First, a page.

“Much work needs to be done. Until our relationships and families are legally recognized in all states, we are second-class citizens. Continue to have conversations with your families, friends, and co-workers about why marriage equality is important. The tide of public opinion is gradually changing in our favor, and what seemed a dream a generation ago is one major step closer to fruition.”

The Rev. Jo Hudson, senior pastor, Cathedral of Hope:

“Today [Wednesday], Chief U.S. District Judge Vaughn Walker declared the California state law that defines marriage as a union of one man and one woman unconstitutional. I applaud this ruling and believe that Judge Walker has issued a just and fair ruling that pleases God. The journey to full marriage equality for all Americans is still before us. But I have faith that the God who created each of us and called it good is with us in this journey and will see it through. As the world’s largest predominantly lesbian, gay, bisexual and transgender congregation, we stand with the 18,000 same-sex couples who have already been married in California and with the hundreds that have been married here at the Cathedral of Hope in our 40 years of ministry. We also stand with every gay, lesbian, bisexual and transgender person who has courageously made covenant with someone they love despite the laws in our nation. This is a day of celebration and joy and we have seen the realm of God come closer to the earth and for that I give God thanks.”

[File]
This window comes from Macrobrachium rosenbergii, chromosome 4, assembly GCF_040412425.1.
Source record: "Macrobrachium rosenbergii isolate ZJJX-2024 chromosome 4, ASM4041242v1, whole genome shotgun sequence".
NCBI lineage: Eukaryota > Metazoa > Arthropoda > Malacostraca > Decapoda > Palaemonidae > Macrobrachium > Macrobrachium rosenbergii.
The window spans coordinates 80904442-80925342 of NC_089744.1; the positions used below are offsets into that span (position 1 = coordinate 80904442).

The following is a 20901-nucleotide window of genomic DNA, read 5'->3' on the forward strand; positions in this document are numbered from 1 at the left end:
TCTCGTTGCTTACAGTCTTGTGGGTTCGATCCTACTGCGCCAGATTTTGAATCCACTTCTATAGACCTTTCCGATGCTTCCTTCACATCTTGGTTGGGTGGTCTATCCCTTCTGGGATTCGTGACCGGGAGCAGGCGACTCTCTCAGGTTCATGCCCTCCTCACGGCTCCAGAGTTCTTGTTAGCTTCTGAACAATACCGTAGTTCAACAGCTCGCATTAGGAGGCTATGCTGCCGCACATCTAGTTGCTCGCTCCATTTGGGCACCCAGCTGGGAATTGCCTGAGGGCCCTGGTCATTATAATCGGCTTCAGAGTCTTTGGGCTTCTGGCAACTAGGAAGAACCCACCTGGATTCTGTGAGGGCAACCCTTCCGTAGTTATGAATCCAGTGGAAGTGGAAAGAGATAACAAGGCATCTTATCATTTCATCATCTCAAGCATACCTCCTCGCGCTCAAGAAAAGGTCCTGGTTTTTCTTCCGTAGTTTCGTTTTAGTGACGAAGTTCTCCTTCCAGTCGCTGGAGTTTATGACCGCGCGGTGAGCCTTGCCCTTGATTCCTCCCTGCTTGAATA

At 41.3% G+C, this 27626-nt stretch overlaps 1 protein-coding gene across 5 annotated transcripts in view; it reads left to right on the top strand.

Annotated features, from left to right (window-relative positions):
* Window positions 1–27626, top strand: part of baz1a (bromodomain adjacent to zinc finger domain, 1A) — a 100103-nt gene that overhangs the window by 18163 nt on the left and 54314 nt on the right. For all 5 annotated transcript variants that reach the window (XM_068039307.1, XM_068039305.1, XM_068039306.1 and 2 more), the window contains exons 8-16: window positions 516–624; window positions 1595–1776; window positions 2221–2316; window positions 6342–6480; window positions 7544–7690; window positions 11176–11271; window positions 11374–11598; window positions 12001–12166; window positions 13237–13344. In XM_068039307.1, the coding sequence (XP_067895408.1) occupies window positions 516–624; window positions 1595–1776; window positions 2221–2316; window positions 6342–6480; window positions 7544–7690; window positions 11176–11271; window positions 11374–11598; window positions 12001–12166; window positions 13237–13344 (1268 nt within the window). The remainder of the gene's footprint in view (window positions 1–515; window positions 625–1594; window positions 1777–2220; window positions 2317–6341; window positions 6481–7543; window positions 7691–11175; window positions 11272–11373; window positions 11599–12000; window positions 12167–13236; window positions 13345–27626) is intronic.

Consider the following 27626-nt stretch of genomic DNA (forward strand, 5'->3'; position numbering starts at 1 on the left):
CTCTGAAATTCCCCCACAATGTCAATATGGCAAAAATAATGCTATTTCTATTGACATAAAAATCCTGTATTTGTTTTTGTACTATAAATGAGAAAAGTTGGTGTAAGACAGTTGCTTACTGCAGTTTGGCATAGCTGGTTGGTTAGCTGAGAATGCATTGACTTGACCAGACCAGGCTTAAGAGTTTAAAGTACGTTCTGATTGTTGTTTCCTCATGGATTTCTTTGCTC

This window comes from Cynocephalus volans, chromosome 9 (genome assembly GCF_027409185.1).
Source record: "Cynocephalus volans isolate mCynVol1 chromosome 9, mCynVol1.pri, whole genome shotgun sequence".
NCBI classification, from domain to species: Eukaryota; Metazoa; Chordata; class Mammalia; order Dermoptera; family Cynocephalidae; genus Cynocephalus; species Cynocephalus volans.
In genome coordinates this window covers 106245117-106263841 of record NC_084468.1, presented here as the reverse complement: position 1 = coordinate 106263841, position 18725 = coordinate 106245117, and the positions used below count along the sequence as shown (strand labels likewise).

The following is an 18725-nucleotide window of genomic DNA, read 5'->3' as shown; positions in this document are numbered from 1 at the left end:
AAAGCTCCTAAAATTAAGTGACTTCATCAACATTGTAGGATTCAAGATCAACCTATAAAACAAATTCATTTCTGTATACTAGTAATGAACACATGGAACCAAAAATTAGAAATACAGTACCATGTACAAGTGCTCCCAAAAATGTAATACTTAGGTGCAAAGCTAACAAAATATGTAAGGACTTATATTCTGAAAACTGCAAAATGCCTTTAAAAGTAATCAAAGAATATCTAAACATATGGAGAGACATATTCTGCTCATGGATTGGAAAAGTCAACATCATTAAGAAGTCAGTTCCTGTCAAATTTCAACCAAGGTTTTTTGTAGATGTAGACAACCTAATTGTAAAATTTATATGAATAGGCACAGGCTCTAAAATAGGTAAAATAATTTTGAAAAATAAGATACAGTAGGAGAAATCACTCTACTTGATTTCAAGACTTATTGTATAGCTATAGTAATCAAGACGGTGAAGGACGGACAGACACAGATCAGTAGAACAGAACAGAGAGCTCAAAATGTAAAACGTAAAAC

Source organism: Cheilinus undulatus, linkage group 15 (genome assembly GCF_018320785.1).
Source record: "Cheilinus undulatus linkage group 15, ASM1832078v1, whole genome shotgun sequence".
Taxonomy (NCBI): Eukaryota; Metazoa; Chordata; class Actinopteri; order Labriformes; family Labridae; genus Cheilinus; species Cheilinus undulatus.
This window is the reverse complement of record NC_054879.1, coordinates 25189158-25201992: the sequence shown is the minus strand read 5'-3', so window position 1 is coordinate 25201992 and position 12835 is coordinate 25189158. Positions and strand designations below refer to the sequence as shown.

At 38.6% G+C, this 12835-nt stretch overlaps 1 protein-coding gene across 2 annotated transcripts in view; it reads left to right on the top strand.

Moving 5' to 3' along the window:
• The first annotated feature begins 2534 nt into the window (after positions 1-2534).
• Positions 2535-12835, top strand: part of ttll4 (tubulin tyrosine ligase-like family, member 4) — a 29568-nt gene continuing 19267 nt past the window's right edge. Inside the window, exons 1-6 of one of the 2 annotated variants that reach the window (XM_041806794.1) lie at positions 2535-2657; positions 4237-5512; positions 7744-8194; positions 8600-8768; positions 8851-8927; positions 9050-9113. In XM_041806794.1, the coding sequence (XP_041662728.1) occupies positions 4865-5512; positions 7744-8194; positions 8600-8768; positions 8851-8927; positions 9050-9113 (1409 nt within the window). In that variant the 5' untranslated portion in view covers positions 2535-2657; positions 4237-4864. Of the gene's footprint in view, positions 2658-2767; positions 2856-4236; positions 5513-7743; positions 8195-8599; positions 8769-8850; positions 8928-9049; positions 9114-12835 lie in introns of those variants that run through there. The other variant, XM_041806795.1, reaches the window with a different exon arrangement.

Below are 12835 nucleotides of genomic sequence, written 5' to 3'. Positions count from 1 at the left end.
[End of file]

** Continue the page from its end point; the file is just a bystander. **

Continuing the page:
Equality Texas Executive Director Dennis Coleman:

“As we stand in solidarity with Californians, we must remember that our work is far from over. The laws in Texas are not similar to California. Existing law here allows for systematic discrimination against lesbian, gay, bisexual and transgender Texans every single day. There is much work to be done legislatively to change the laws in Texas. And in order to change the laws, we must elect public officials who will support equal treatment under the law for every Texan.”

—  John Wright